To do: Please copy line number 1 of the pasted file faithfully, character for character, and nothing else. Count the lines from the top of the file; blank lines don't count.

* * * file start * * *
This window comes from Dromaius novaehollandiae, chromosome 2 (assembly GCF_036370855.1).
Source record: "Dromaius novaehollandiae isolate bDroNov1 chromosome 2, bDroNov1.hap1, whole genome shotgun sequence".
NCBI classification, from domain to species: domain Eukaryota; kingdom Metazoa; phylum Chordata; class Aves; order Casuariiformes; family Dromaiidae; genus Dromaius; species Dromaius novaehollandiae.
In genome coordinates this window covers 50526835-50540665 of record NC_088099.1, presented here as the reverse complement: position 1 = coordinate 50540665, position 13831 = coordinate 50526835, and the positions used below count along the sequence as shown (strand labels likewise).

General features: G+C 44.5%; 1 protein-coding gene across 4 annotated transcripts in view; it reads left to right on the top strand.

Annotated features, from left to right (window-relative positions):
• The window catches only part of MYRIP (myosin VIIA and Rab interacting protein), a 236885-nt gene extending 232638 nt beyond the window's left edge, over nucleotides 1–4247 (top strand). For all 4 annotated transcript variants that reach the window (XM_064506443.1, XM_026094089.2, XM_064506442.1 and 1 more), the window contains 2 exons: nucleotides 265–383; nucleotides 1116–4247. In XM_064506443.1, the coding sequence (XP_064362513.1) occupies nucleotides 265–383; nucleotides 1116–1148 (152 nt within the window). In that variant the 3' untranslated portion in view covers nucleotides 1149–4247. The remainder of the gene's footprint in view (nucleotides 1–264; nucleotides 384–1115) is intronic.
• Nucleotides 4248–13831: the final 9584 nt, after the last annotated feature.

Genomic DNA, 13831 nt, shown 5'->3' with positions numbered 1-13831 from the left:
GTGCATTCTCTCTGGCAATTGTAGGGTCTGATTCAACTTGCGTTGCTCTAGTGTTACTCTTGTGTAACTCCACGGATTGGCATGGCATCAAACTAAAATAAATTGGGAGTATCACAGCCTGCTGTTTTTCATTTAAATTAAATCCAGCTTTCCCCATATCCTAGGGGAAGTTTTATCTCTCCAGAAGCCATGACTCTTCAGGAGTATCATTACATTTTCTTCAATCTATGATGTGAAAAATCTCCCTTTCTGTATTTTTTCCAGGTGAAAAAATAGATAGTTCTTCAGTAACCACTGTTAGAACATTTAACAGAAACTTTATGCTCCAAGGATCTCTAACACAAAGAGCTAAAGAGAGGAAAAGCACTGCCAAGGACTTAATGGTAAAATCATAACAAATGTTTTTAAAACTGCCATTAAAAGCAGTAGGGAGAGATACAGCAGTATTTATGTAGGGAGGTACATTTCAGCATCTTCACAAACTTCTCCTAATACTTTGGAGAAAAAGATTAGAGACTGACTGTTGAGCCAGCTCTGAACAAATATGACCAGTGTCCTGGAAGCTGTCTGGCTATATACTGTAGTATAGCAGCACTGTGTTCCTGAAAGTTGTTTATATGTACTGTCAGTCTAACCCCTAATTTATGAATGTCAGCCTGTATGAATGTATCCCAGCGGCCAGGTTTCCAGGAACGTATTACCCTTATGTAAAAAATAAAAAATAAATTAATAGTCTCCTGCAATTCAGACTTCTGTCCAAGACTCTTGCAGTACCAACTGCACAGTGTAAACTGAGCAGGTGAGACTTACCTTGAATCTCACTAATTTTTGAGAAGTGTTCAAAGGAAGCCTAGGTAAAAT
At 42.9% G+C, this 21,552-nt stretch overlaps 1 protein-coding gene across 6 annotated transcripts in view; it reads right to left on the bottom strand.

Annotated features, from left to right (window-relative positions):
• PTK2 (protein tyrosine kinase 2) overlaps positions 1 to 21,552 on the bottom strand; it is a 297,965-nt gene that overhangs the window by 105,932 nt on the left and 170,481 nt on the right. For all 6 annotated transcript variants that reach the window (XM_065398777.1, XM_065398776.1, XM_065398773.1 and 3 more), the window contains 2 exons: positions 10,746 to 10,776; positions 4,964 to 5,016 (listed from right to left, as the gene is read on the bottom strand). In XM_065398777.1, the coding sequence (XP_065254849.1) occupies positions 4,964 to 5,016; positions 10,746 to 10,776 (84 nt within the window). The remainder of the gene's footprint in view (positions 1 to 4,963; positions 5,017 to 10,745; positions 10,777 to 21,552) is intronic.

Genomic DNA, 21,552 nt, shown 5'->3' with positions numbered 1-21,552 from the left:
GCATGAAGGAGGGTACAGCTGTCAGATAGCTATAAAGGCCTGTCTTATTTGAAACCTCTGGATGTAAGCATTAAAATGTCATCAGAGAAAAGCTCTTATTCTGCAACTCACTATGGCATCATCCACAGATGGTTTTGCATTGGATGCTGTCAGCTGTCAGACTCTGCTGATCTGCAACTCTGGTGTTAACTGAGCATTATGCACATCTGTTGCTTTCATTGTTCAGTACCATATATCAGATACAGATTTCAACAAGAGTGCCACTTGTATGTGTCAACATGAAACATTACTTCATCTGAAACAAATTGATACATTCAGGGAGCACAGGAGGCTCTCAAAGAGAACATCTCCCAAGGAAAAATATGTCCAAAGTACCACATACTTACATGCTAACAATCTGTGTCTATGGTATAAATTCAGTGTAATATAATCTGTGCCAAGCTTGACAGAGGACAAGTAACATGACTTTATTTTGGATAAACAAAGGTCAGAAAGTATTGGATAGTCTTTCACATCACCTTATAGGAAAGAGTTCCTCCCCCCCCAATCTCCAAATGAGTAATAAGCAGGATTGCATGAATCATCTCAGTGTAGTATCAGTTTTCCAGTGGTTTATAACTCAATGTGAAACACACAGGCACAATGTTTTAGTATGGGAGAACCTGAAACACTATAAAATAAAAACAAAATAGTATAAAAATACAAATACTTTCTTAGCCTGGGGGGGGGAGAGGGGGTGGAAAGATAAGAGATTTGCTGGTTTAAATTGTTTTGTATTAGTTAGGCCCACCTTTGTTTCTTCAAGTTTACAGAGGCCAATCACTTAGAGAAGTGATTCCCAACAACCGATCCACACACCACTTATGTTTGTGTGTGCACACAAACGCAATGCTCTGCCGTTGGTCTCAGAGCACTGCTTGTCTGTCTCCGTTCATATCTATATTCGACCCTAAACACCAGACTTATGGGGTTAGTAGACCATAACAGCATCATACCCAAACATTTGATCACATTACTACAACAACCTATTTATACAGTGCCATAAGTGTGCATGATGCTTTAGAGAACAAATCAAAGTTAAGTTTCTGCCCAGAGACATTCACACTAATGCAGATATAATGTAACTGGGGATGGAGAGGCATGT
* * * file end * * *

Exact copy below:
This window comes from Dromaius novaehollandiae, chromosome 2 (assembly GCF_036370855.1).